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Even in the final weeks of their graduate studies, Modern Languages & Cultures graduate students are mobile, and Elizabeth Burgess has just returned from a visit to Alicante, Spain. Elizabeth is due to submit her thesis for examination this summer, having completed her BA (2011) and MA (2012) at the University of Liverpool.

A Valencian-language recycling poster, captured by Elizabeth Burgess in Alicante in 2016

A Valencian-language recycling poster, captured by Elizabeth Burgess in Alicante in 2016

Elizabeth’s thesis assesses local language policy in Alicante, a province in the Valencian Community in south-east Spain and draws upon questionnaire data collected in the towns of Sant Vicent del Raspeig and La Vila Joiosa during the second year of Elizabeth’s doctoral studies. Officially, Castilian (Spanish) and Valencian (a regional variety of Catalan) share equal status in the Valencian Community. Elizabeth’s research suggests that official statements about language are not necessarily reflected in the lived language policy of Alicante. Instead, local language policy comprises a wide range of intersecting language management, practices, and beliefs, which continue to evolve to reflect the linguistic experiences and backgrounds of local people.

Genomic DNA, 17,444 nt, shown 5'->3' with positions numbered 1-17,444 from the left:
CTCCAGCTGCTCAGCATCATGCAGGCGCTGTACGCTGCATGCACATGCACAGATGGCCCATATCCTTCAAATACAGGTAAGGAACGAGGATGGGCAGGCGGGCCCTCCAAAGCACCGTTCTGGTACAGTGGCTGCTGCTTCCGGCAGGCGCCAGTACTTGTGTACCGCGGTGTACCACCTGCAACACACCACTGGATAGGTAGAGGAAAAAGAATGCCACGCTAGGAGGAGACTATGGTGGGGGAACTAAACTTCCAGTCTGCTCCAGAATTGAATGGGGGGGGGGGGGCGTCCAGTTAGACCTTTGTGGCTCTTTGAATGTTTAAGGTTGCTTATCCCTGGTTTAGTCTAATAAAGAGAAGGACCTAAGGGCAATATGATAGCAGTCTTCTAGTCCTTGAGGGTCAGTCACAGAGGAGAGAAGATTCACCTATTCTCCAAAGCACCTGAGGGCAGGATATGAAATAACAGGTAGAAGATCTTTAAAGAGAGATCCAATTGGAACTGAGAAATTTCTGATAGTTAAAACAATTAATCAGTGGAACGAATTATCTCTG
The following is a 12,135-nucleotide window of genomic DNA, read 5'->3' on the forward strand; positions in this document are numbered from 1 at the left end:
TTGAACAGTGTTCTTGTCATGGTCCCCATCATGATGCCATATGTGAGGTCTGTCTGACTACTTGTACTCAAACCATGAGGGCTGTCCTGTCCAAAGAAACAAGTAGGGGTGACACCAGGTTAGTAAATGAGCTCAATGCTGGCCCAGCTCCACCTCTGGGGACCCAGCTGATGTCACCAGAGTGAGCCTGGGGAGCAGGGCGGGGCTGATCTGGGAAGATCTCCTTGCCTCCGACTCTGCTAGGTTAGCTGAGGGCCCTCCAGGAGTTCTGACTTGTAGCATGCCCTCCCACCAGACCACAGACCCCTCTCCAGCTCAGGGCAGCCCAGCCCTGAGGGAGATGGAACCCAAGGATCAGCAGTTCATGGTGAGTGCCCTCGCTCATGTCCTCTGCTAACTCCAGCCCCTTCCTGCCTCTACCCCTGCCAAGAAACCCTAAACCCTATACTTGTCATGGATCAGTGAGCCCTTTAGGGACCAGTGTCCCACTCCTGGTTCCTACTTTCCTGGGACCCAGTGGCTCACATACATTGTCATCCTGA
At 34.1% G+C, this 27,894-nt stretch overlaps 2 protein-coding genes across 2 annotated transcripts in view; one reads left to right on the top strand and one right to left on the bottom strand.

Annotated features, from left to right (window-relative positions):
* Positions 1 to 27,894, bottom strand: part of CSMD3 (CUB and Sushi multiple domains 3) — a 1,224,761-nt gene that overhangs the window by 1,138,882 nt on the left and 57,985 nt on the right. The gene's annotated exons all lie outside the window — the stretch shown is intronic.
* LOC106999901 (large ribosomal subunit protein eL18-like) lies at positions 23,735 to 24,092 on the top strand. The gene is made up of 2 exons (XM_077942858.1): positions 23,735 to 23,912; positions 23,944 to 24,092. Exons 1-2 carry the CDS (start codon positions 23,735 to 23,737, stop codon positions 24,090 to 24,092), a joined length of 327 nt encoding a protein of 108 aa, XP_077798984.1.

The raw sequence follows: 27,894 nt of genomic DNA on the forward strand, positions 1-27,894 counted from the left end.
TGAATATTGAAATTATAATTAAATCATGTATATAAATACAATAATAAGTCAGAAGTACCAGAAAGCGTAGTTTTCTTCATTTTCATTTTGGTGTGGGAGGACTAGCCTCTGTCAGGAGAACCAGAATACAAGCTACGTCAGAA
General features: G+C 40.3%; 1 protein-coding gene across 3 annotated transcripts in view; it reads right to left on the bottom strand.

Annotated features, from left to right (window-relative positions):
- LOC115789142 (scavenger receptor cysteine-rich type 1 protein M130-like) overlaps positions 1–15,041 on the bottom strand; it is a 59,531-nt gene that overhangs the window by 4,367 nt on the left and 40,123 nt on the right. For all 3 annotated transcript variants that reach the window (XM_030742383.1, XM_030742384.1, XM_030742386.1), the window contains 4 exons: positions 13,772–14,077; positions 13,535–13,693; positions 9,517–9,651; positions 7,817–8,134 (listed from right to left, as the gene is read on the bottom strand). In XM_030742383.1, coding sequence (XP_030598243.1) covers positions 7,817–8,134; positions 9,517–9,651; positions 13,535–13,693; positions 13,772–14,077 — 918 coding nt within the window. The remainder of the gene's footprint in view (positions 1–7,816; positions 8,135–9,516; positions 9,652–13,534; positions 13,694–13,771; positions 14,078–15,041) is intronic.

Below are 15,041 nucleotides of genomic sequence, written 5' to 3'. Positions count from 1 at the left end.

Will Amos, Elizabeth Burgess, Dr Robert Blackwood, and Dr Stefania Tufi at the 21st Sociolinguistics Symposium

Will Amos, Elizabeth Burgess, Dr Robert Blackwood, and Dr Stefania Tufi at the 21st Sociolinguistics Symposium

Elizabeth returned to Alicante earlier this month, in part to coincide with the twenty-first Sociolinguistics Symposium which took place at the University of Murcia, one hour away from Alicante. Elizabeth was joined at the conference by Dr Stefania Tufi, her primary supervisor, as well as Dr Robert Blackwood and Will Amos, from the department’s Sociolinguistics Research Group. Elizabeth took the opportunity to meet up with some of those whom she met during her initial round of fieldwork and to practise her Valencian with them.

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